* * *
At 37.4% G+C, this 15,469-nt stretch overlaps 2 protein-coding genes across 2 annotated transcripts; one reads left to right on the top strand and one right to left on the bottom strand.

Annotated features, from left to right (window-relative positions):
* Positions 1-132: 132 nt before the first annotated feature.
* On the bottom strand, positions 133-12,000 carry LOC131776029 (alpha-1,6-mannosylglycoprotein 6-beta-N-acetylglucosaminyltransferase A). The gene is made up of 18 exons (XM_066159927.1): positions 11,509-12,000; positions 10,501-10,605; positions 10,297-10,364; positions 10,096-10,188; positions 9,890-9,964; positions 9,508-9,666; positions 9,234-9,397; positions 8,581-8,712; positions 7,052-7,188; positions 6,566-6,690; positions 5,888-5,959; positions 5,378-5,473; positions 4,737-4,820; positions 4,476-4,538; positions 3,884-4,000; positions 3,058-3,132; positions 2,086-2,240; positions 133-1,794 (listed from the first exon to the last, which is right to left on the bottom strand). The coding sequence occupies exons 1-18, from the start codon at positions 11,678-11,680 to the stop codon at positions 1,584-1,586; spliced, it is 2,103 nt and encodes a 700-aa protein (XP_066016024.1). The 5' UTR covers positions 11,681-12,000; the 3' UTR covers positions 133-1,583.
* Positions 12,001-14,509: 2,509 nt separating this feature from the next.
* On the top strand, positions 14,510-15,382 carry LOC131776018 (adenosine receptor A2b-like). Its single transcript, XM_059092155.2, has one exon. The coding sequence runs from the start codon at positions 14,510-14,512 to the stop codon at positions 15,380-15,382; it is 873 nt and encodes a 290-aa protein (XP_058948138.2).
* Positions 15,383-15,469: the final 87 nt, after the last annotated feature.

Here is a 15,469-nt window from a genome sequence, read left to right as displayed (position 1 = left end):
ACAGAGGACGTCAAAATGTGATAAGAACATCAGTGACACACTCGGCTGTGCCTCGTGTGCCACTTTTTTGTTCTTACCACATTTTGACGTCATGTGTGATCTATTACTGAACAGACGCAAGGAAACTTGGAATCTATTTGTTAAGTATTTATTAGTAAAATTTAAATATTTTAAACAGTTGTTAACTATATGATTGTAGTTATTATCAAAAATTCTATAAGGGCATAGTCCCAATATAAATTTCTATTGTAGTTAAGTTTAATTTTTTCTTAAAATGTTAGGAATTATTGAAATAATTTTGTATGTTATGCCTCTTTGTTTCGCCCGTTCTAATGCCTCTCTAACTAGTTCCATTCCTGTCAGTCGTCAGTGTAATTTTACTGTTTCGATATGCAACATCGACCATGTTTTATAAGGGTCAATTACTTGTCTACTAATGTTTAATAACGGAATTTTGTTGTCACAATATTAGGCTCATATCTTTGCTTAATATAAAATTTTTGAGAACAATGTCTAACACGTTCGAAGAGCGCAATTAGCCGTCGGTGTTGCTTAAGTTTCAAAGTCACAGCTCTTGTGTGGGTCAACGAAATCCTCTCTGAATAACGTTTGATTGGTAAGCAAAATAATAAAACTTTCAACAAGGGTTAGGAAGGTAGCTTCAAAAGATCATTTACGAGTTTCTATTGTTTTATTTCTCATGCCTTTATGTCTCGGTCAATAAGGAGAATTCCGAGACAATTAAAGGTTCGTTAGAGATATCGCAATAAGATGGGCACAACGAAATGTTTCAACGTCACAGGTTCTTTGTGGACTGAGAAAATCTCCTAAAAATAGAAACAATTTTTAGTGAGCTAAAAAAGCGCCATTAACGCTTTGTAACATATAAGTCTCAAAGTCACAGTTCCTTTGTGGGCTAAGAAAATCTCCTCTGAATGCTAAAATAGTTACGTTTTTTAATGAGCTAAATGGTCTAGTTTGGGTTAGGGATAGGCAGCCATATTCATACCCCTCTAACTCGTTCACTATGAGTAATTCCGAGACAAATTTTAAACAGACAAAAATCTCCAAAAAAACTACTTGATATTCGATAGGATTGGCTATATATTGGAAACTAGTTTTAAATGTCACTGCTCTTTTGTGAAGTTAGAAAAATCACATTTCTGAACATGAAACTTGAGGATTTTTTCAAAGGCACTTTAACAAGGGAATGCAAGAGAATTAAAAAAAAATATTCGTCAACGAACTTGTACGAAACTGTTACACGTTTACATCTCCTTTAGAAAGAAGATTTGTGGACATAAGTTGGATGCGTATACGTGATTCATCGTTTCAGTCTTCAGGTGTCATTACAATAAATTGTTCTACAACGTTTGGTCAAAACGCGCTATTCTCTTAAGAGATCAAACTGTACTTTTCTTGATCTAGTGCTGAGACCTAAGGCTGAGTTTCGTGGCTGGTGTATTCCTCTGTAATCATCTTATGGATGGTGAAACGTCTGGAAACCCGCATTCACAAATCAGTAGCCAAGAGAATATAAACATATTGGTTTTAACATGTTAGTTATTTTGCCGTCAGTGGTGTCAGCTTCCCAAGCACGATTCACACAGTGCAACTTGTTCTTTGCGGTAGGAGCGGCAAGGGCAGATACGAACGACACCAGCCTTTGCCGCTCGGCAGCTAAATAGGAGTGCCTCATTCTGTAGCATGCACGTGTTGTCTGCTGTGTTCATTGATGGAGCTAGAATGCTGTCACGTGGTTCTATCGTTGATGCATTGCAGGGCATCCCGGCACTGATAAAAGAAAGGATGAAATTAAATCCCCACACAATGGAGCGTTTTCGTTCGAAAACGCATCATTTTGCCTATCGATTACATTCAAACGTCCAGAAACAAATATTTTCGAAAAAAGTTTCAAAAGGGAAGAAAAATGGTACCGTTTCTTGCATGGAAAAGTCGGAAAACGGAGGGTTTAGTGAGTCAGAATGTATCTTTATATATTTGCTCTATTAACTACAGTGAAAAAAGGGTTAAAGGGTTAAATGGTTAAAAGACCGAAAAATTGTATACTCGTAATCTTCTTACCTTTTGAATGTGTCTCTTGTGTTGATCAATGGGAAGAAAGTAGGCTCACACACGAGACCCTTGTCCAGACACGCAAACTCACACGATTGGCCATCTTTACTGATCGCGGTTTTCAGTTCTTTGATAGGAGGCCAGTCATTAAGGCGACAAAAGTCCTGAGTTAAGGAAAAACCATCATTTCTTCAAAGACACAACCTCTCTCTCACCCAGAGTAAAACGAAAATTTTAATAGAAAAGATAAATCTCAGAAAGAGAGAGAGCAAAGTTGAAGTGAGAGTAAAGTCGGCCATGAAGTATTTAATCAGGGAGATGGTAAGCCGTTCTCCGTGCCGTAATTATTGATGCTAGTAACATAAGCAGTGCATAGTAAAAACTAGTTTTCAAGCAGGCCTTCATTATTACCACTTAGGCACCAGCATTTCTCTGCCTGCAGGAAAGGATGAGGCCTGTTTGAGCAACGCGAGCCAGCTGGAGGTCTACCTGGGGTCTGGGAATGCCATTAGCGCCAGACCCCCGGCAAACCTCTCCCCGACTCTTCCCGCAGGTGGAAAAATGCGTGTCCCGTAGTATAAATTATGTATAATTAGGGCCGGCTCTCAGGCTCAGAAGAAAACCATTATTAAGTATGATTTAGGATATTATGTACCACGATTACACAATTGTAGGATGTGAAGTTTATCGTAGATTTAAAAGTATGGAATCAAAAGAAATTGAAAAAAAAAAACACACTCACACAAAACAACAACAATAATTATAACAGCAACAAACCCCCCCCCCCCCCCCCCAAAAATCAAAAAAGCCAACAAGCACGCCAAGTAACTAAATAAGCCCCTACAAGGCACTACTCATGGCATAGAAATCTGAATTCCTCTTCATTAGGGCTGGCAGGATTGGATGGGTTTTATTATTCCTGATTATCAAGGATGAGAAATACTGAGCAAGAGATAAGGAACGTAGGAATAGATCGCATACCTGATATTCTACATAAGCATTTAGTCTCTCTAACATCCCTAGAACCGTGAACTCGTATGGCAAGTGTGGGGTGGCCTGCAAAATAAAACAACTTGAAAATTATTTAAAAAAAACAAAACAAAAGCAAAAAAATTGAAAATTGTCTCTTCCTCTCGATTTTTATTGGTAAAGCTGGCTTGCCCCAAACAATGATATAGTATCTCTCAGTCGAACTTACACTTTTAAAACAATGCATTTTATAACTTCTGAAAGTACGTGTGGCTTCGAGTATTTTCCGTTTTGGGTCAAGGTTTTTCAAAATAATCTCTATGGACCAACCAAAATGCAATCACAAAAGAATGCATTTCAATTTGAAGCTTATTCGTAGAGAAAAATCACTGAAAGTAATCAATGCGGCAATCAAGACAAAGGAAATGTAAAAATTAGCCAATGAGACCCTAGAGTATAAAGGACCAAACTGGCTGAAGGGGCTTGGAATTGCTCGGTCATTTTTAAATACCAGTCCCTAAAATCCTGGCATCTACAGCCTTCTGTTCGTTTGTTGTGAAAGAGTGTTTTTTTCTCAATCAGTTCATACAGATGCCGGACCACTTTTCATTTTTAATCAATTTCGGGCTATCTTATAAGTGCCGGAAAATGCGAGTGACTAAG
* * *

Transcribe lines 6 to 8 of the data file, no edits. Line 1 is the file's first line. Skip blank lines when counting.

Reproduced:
* On the top strand, positions 14,510-15,382 carry LOC131776018 (adenosine receptor A2b-like). Its single transcript, XM_059092155.2, has one exon. The coding sequence runs from the start codon at positions 14,510-14,512 to the stop codon at positions 15,380-15,382; it is 873 nt and encodes a 290-aa protein (XP_058948138.2).
* Positions 15,383-15,469: the final 87 nt, after the last annotated feature.

Here is a 15,469-nt window from a genome sequence, read left to right as displayed (position 1 = left end):